Journal of Electronic Materials

, Volume 48, Issue 5, pp 3115–3121 | Cite as

Experimental Analysis of p-n Ge/SiGe-Based Thermoelectric Generators

  • Ameze Big-AlaboEmail author


The research work involves the fabrication and testing of a Germanium/ silicon–germanium (Ge/SiGe)-based thermoelectric generator (TEG) module so as to determine its power generating capacity and thermal efficiency. The Ge/SiGe-based material is a nano-fabricated 2-dimensional Ge/SiGe superlattice that can be doped to obtain either p-type or n-type thermoelectric materials. A p-type and n-type Ge/SiGe heterostructures material was used to fabricate the p-n Ge/SiGe-based thermoelectric generators. Two sets of devices with similar design, but differing in dimension, were fabricated for testing purposes. Both devices had a temperature gradient created across the device in order to generate a Seebeck voltage. Two sets of temperature and voltage measurements were taken: one for open-circuit and another for closed-circuit connections. The experimental measurements of the Seebeck voltage were used to investigate the power generating capability and efficiency of the Ge/SiGe-based TEG module. It was observed that the smaller device performed better. This was attributed to the small contact resistance of 1.64 Ω, which was obtained for the smaller device, as compared to the larger contact resistance of 4.688 Ω for the bigger device. This behaviour is in line with theory and thus suggests that making smaller devices down to the micro- and nanoscale level yields better performances.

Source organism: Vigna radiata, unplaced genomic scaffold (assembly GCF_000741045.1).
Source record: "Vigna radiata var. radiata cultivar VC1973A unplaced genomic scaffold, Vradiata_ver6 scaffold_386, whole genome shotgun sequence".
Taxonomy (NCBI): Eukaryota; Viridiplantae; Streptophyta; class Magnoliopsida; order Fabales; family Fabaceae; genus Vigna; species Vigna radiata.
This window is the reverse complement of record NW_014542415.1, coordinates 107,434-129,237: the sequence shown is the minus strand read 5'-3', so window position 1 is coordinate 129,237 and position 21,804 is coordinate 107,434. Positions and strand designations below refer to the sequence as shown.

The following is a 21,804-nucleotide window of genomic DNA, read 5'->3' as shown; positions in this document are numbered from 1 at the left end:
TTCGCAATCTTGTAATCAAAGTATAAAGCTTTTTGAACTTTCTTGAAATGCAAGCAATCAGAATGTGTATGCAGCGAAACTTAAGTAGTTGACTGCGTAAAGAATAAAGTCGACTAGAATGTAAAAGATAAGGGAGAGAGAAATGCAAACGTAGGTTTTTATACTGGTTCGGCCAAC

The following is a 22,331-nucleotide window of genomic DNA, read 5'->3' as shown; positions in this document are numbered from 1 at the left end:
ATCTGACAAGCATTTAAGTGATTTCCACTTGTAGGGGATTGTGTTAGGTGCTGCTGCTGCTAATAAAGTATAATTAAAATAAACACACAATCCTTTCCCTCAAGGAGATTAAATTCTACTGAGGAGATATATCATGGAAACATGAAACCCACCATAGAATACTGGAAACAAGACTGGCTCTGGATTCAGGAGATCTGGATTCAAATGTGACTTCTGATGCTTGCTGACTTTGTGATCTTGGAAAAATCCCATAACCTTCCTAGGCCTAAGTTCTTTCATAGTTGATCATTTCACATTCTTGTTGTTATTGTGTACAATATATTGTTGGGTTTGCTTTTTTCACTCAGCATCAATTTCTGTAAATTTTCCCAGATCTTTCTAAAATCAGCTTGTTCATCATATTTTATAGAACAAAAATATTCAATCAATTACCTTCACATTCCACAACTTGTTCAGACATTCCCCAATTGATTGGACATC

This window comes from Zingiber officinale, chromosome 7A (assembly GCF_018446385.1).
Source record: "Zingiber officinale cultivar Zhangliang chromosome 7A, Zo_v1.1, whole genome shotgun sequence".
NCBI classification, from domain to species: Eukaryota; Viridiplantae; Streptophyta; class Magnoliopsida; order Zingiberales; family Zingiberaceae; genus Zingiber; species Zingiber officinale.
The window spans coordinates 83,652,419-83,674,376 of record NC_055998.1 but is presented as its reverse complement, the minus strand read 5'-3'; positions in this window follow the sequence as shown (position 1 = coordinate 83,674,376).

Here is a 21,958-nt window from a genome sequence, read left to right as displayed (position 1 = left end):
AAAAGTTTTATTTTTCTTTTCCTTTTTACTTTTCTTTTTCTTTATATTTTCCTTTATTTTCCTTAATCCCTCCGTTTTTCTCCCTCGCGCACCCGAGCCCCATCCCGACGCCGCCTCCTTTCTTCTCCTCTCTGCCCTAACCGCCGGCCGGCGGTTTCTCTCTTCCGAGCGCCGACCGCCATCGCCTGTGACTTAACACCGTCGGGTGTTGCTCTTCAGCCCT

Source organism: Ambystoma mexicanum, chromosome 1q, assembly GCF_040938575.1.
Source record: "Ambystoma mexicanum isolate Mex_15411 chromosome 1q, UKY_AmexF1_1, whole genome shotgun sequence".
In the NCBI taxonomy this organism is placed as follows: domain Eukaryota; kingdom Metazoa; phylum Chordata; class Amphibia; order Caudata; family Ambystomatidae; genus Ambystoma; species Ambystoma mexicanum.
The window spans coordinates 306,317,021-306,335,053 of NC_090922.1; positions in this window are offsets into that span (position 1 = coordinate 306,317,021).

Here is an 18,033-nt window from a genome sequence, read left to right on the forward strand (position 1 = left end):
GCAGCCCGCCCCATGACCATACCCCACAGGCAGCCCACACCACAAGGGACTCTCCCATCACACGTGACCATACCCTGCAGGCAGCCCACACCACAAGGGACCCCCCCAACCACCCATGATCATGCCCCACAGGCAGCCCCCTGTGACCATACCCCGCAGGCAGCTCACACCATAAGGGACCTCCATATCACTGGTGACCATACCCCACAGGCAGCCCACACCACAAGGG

Ge/SiGe heterostructure thermoelectric generator seebeck voltage contact resistance 


Unable to display preview. Download preview PDF.

Unable to display preview. Download preview PDF.



  1. 1.
    L.F. Llin, A. Samarelli, S. Cecchi, T. Etzelstorfer, G.E. Muller, D. Chrastina, G. Isella, J. Stangl, J.M.R. Weaver, P.S. Dobson, and D.J. Paul, Appl. Phys. Letts. 103, 143507 (2013). Scholar
  2. 2.
    A.F. Ioffe, Semiconductor Thermoelements and Thermoelectric Cooling (London: Infosearch, 1957).Google Scholar
  3. 3.
    R.P. Chasmar and R. Strattron, J. Electron. Control 7, 52 (1959).CrossRefGoogle Scholar
  4. 4.
    H. Bottner, G. Chen, and R. Venkatasububramanian, Aspects of thin-film super-lattice thermoelectric materials, devices, and applications. MRS Bull. 31, 211 (2006).CrossRefGoogle Scholar
  5. 5.
    A. Odia, PhD dissertation, University of Glasgow (2017).Google Scholar
  6. 6.
    A. Samarelli, L.F. Llin, S. Cecchi, D. Chrastina, G. Isella, T. Etzelstorfer, J. Stangl, E.M. Gubler, J.M.R. Weaver, P. Dobson, and D.J. Paul, J. Electron. Mater. 43, 3838 (2014).CrossRefGoogle Scholar
  7. 7.
    A. Odia, L.F. Llin, D.J. Paul, S. Cecchi, G. Isella, in 11th Conference on Ph.D. Research in Microelectronics and Electronics (PRIME) (IEEE, 2015), p. 254.Google Scholar
  8. 8. Dry Etch. Accessed 12 May 2015.
  9. 9. Dry Etch. Accessed 25 May 2015.
  10. 10.
    W. Glatz, E. Schwyter, L. Durrer, and C. Hierold, J. Microelectro-Mech. Syst. 18, 763 (2009).CrossRefGoogle Scholar

Copyright information

© The Minerals, Metals & Materials Society 2019

Authors and Affiliations

  1. 1.Department of Electrical/Electronic Engineering, Faculty of EngineeringUniversity of Port HarcourtPort HarcourtNigeria

Personalised recommendations